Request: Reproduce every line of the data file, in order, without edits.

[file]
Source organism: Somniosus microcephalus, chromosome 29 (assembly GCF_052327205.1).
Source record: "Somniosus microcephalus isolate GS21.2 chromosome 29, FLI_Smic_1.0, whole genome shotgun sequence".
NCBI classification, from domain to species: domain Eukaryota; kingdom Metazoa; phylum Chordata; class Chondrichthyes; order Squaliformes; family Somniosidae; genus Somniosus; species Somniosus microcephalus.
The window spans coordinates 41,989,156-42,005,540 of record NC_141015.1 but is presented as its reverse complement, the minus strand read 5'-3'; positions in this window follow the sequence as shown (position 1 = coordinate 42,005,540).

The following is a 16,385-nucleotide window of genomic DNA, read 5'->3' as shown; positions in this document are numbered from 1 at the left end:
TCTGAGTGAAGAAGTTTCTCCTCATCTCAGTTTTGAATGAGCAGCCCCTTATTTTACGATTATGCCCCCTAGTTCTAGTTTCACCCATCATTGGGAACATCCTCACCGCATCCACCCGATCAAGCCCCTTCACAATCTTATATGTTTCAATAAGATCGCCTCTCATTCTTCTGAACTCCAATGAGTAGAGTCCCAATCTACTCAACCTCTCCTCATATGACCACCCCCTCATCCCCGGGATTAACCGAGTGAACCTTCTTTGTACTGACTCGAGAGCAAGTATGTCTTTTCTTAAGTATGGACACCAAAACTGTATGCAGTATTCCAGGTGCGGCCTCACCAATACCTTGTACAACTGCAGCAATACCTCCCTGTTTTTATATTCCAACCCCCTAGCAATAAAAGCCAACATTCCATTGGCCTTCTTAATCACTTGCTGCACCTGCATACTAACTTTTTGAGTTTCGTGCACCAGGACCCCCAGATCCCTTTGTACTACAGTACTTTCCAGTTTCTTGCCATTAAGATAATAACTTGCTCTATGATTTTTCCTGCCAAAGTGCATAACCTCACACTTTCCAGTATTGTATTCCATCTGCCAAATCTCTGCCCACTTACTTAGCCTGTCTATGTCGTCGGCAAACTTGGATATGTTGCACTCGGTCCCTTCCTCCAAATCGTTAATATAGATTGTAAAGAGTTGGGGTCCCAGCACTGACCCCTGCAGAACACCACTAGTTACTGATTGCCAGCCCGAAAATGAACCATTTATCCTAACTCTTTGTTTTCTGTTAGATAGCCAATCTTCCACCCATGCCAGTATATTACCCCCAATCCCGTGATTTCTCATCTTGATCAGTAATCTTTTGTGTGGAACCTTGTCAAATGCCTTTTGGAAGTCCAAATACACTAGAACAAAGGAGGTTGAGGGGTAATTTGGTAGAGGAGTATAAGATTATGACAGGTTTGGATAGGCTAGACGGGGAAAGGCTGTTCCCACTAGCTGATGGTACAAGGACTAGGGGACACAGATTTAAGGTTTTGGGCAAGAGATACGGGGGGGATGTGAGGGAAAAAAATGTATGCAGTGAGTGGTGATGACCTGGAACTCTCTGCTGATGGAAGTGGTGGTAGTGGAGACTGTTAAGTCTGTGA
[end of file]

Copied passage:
Source organism: Somniosus microcephalus, chromosome 29 (assembly GCF_052327205.1).
Source record: "Somniosus microcephalus isolate GS21.2 chromosome 29, FLI_Smic_1.0, whole genome shotgun sequence".
NCBI classification, from domain to species: domain Eukaryota; kingdom Metazoa; phylum Chordata; class Chondrichthyes; order Squaliformes; family Somniosidae; genus Somniosus; species Somniosus microcephalus.
The window spans coordinates 41,989,156-42,005,540 of record NC_141015.1 but is presented as its reverse complement, the minus strand read 5'-3'; positions in this window follow the sequence as shown (position 1 = coordinate 42,005,540).

The following is a 16,385-nucleotide window of genomic DNA, read 5'->3' as shown; positions in this document are numbered from 1 at the left end:
TCTGAGTGAAGAAGTTTCTCCTCATCTCAGTTTTGAATGAGCAGCCCCTTATTTTACGATTATGCCCCCTAGTTCTAGTTTCACCCATCATTGGGAACATCCTCACCGCATCCACCCGATCAAGCCCCTTCACAATCTTATATGTTTCAATAAGATCGCCTCTCATTCTTCTGAACTCCAATGAGTAGAGTCCCAATCTACTCAACCTCTCCTCATATGACCACCCCCTCATCCCCGGGATTAACCGAGTGAACCTTCTTTGTACTGACTCGAGAGCAAGTATGTCTTTTCTTAAGTATGGACACCAAAACTGTATGCAGTATTCCAGGTGCGGCCTCACCAATACCTTGTACAACTGCAGCAATACCTCCCTGTTTTTATATTCCAACCCCCTAGCAATAAAAGCCAACATTCCATTGGCCTTCTTAATCACTTGCTGCACCTGCATACTAACTTTTTGAGTTTCGTGCACCAGGACCCCCAGATCCCTTTGTACTACAGTACTTTCCAGTTTCTTGCCATTAAGATAATAACTTGCTCTATGATTTTTCCTGCCAAAGTGCATAACCTCACACTTTCCAGTATTGTATTCCATCTGCCAAATCTCTGCCCACTTACTTAGCCTGTCTATGTCGTCGGCAAACTTGGATATGTTGCACTCGGTCCCTTCCTCCAAATCGTTAATATAGATTGTAAAGAGTTGGGGTCCCAGCACTGACCCCTGCAGAACACCACTAGTTACTGATTGCCAGCCCGAAAATGAACCATTTATCCTAACTCTTTGTTTTCTGTTAGATAGCCAATCTTCCACCCATGCCAGTATATTACCCCCAATCCCGTGATTTCTCATCTTGATCAGTAATCTTTTGTGTGGAACCTTGTCAAATGCCTTTTGGAAGTCCAAATACACTAGAACAAAGGAGGTTGAGGGGTAATTTGGTAGAGGAGTATAAGATTATGACAGGTTTGGATAGGCTAGACGGGGAAAGGCTGTTCCCACTAGCTGATGGTACAAGGACTAGGGGACACAGATTTAAGGTTTTGGGCAAGAGATACGGGGGGGATGTGAGGGAAAAAAATGTATGCAGTGAGTGGTGATGACCTGGAACTCTCTGCTGATGGAAGTGGTGGTAGTGGAGACTGTTAAGTCTGTGA